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Neighborhood comes together after gay family's rainbow pride flag stolen

A lesbian couple had the pride flag outside their new home stolen and replaced with an American flag. What their neighbors did in response, however, shocked them.
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What started out as an alarming situation for a lesbian couple who recently moved to the Chicago suburbs turned into a heartwarming example of neighborhood support fit for a holiday movie.

Casey Handal and Zadette Rosado moved to Barrington, Illinois, with their two daughters in May. Earlier this month, they were hosting a Christmas party at their home and decorating gingerbread houses when Handal looked out their window and noticed the family’s rainbow flag was missing. The colorful pride flag that once flew high in their backyard had been replaced with an American flag.

Rosado said the discovery was alarming for her family — not so much because their flag was stolen, but because they believed its replacement was intended as a message.

“The nerve of someone to trespass on someone’s property and take something and replace it with something that makes a statement,” Rosado told NBC Nightly News. “It’s not like you’re replacing it with Easter bunnies.”

Rosado stressed that she and her family are “proud Americans” who “have no issues” with the American flag, but she said she believes whoever stole their flag — a well-known symbol of LGBTQ equality — “thought maybe by us having the pride flag was something that was un-American.”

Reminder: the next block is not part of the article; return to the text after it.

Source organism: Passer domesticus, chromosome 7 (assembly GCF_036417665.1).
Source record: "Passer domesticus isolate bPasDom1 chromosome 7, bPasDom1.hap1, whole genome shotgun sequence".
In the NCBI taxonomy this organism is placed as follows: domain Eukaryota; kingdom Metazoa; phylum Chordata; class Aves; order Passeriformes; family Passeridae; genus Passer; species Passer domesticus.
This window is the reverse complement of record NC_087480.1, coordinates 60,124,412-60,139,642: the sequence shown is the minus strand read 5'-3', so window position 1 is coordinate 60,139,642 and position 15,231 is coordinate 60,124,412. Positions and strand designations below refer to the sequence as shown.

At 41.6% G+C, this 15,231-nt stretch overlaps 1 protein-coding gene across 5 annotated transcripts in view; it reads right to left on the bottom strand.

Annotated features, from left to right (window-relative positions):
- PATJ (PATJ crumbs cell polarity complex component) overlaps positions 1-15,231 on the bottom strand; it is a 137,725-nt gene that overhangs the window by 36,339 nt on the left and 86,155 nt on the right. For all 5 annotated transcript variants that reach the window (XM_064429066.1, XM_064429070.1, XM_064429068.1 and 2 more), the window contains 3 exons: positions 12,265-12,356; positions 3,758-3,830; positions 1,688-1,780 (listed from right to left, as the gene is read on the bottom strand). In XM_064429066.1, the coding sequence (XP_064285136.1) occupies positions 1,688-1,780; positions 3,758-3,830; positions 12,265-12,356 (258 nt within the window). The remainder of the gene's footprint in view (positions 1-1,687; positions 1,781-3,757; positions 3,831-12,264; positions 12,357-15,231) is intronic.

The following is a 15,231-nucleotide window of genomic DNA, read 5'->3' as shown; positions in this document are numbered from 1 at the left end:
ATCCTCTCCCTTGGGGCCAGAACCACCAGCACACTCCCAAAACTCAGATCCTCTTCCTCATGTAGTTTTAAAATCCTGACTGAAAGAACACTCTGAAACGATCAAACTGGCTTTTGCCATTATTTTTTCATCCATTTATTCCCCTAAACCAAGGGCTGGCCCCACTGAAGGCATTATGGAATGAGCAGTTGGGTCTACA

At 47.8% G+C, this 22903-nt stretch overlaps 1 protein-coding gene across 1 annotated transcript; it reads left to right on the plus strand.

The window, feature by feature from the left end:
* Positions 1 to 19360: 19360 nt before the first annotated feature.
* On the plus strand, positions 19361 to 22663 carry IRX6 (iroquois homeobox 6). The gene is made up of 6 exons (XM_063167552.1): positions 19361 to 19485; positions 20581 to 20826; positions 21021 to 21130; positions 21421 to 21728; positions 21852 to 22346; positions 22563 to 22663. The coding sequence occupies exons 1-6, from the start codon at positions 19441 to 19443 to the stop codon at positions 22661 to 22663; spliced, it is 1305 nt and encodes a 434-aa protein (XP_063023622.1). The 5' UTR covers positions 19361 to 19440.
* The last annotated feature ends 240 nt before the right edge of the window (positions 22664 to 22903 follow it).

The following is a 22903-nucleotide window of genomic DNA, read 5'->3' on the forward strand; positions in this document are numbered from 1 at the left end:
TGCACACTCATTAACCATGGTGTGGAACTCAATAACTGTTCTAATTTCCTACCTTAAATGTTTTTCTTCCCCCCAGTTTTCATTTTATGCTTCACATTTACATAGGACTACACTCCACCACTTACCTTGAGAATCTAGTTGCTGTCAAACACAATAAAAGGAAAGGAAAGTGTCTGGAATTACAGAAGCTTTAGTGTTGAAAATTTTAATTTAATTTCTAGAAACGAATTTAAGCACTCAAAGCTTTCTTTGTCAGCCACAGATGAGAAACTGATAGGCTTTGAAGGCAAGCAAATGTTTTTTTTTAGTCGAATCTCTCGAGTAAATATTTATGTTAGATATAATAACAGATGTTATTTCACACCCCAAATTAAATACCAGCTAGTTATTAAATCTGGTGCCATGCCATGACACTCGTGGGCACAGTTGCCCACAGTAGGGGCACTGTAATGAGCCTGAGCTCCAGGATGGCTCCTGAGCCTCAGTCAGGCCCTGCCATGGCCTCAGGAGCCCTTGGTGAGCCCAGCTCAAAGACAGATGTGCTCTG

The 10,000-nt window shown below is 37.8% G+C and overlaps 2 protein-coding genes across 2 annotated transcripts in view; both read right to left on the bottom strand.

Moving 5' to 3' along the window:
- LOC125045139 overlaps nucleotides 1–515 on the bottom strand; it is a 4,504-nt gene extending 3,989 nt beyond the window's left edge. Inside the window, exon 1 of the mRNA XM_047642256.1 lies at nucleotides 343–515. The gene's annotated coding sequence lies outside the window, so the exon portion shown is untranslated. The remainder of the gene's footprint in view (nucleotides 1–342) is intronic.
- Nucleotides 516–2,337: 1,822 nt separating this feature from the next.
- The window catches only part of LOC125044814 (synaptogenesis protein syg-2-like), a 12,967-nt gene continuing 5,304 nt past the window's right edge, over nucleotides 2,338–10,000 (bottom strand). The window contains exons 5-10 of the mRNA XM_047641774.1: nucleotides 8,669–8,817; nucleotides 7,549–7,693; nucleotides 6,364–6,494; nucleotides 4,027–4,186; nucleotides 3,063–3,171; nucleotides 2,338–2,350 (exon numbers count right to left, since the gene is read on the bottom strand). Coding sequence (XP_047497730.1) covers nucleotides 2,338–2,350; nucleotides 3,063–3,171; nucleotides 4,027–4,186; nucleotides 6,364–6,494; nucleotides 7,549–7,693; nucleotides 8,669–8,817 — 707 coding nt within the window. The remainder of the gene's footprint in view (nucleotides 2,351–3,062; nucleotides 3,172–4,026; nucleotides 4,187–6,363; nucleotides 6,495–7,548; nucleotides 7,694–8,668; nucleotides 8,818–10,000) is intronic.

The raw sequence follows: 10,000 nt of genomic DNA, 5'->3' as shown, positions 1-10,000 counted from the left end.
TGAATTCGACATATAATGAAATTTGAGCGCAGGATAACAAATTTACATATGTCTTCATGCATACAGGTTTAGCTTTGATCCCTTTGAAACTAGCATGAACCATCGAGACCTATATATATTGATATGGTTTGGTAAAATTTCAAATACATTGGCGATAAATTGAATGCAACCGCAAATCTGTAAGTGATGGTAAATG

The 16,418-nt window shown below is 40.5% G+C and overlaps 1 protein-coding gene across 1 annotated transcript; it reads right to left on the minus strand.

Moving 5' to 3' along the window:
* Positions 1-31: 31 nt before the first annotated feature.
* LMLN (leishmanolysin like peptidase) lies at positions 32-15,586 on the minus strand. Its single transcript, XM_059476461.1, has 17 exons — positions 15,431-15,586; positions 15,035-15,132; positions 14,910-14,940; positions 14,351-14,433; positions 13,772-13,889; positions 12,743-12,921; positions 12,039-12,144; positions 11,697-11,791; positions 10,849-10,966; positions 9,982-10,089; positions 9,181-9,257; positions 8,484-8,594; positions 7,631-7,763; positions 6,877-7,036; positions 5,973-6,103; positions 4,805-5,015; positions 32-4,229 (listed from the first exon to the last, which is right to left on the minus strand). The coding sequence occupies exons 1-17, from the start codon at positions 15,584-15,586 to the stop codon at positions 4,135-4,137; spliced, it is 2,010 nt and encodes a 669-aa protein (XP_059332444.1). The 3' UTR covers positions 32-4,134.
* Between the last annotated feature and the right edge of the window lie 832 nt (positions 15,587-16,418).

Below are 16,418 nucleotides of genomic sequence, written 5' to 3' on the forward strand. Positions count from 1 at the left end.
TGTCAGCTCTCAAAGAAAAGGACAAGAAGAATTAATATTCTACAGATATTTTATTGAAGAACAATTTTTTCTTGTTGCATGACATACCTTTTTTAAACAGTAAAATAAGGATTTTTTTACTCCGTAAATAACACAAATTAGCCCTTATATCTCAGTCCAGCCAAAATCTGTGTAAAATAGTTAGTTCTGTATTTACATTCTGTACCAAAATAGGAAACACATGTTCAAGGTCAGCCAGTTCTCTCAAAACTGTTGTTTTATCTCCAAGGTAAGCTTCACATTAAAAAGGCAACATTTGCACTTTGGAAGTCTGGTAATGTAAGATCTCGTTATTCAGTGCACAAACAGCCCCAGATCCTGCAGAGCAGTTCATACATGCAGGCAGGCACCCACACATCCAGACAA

“Especially during these turbulent time we’re having,” she added, “the statement they were making is what made it scary.”

Once their holiday party ended, Handal posted about the incident to a local neighborhood site, asking anyone with any information to come forward. But Handal and Rosado did not want to press charges, even though the theft made them question the family’s safety.

“To be honest, I’d just love to talk to them,” Handal said. “I think there’s a lot more similarities between you — two humans — than there are differences, and I think it’s really hard to hate up close.”

The flag thief did not come forward, but the couple’s neighbors stepped up in an unexpected way.

“Kim [Filian] from down the street suggested that she would fly a [rainbow] flag in solidarity in her yard,” Handal said. “She had bought dozens more, and if anybody else wanted one, she’d be happy to deliver one.”

The couple wasn’t prepared for what happened next. Before they could replace their own flag, dozens of rainbow flags appeared on top of their neighbors’ mailboxes, planters and lawns — a display of solidarity with the couple, who plans to get married next week.

“When the neighborhood came together and rallied behind us and were so supportive, I think that is what … diffused any type of fire inside of me to then be on alert,” Rosado said.

And for Rosado and Handal’s daughters, the theft presented a holiday lesson better than any Christmas ghosts in a Dickens’ novel could.

“Our kids’ initial reaction was that someone took the flag because they liked it so much. That was a difficult conversation to have with them,” Handal said. “But I think when the neighborhood came together … and the kids started seeing the flags everywhere … it was a great way to teach them that, ‘Yeah, there are bad people in the world, and you always gotta watch out and be careful, but the good outweighs the bad.’”